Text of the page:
That pretty much sums up Kota Bharu in a nutshell actually. Tourists generally spend at most a night in Kota Bharu, and very few spend any time at all, so really the locals don’t see many people from out of town. As a result, many people were quite curious about us and where we came from, and keen to talk to us. It was strange to be stared at so much – it reminded me of our time in India, but the stares seemed a lot more friendly, whereas in India people tend to stare more out of curiosity, and because it’s just what they do! We spent three nights there, and generally had a pretty good time, although three nights was definitely enough.
I think the highlight for both of us was the central market – definitely the best produce market we’ve seen. Housed in a massive concrete structure, the inside was lined with rows of vegetables, fruit, fish, chickens, dry goods, packaged goods – everything. I bought a bag of chocolate and a bag of sweets, although the sweets turned out to be cough sweets which weren’t so nice. A few people were keen to chat with us – one old man held up his mushrooms for Mahmoud to take a photo of which was very sweet. It was definitely one of the hubs of town, and all sorts of people were there doing their shopping. I think though, they were just as interested in watching us as we were in watching them!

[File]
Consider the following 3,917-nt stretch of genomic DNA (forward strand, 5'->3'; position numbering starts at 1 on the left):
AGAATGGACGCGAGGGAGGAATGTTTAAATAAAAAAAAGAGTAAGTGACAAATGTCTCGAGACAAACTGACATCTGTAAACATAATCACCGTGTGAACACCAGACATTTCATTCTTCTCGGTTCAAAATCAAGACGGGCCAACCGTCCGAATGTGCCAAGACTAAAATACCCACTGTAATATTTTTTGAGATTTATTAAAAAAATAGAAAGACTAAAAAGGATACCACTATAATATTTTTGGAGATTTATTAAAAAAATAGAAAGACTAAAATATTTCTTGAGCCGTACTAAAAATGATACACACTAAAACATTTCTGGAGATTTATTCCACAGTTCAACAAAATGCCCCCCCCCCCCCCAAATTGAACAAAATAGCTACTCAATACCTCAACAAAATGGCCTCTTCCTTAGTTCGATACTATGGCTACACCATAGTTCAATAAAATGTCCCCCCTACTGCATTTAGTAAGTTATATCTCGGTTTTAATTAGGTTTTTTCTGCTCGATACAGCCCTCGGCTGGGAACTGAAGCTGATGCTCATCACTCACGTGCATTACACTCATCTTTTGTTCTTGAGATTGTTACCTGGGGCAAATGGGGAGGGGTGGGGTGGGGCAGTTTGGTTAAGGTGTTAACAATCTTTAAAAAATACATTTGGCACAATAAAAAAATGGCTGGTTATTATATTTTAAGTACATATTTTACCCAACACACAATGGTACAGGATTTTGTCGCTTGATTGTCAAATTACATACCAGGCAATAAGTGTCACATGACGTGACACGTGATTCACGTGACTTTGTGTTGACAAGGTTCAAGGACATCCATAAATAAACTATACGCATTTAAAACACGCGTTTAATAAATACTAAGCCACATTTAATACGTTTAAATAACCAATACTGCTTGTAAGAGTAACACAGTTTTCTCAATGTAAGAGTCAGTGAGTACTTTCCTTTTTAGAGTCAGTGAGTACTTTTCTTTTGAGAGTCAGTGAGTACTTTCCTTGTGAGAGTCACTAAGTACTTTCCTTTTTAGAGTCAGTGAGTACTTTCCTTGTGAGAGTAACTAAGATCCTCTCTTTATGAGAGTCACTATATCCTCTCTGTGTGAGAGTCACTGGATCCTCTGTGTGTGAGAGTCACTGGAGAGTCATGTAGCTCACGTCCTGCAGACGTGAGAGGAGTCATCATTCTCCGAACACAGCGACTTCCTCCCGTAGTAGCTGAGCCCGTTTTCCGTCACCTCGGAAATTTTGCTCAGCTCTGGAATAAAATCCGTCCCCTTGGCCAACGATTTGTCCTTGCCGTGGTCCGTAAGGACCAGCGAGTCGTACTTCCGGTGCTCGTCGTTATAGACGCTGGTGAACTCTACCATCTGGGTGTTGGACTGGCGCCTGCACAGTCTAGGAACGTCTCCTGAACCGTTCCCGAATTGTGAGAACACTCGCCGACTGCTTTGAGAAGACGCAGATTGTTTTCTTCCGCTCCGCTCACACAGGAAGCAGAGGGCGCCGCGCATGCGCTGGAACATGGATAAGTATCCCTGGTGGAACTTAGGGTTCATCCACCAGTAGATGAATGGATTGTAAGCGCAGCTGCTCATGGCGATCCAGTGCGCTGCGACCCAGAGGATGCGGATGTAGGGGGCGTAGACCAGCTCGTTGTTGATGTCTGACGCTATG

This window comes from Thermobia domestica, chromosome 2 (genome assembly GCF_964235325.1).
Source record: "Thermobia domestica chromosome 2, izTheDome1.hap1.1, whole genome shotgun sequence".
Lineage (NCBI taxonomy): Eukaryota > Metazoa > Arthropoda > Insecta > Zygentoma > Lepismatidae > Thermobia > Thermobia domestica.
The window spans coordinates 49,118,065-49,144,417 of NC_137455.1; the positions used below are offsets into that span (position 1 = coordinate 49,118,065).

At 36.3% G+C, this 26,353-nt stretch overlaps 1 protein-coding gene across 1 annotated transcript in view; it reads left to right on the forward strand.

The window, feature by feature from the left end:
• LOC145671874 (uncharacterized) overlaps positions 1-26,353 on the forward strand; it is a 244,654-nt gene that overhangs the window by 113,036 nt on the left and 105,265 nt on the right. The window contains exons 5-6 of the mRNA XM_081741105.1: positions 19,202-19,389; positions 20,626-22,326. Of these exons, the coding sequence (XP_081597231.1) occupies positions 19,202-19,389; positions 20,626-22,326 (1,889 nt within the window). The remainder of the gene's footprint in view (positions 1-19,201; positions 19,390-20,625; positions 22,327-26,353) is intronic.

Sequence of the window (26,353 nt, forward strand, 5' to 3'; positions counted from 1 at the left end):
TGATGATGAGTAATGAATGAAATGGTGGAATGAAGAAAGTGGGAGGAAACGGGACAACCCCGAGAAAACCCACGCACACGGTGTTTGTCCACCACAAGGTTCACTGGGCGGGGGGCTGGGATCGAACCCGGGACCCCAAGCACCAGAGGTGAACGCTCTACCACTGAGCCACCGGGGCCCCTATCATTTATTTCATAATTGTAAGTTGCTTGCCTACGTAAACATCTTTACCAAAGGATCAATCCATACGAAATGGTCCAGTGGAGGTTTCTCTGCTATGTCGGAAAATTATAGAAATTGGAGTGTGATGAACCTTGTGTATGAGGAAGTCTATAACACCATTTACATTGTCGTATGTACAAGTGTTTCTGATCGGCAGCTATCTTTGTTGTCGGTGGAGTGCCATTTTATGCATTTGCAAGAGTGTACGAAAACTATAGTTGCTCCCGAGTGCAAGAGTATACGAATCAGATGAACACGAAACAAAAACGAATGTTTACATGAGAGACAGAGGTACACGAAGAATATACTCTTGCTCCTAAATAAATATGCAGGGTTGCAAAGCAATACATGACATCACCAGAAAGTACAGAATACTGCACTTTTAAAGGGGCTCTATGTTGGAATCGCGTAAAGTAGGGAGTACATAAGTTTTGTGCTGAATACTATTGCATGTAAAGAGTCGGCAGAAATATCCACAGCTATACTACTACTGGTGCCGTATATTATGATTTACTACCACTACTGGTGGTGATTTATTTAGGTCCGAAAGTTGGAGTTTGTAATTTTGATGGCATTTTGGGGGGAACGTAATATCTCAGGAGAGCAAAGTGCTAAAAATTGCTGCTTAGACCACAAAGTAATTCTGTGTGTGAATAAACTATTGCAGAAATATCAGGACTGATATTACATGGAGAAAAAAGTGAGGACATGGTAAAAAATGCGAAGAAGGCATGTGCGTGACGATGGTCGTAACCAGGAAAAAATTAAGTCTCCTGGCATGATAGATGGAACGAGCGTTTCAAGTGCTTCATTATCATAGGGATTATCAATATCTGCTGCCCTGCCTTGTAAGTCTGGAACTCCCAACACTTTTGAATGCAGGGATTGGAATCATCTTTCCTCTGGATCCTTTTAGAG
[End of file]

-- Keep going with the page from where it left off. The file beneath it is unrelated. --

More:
Another highlight was the daily cultural show. We watched batik painting, kite making, top spinning, and drum banging. It was very interesting, and narrated by a slightly eccentric man with a few bad jokes, who had to leave halfway through to pray at the nearby mosque. The top spinning was very impressive – they spin the metal tops, and they spin for about two hours apparently – I guess whoever’s top spins the longest wins, although they need to resort to tactics such as oiling them while they spin and transferring them to smooth oiled surfaces etc. Unfortunately, the boat from the nearby Perhentian islands arrived shortly after the cultural show started, and tourists from the island descended on the performance, so it wasn’t quite so peaceful after that. There were a few really daggy tourists there – you know, the sort who look like they have poo in their dreadlocked hair, holes in their clothes and look like they haven’t washed in about 6 months. We have taken to calling such people farang kii nok (Thai description for birdshit Westerner) – on such an amazing spiritual journey, that they forget the rules of basic hygiene.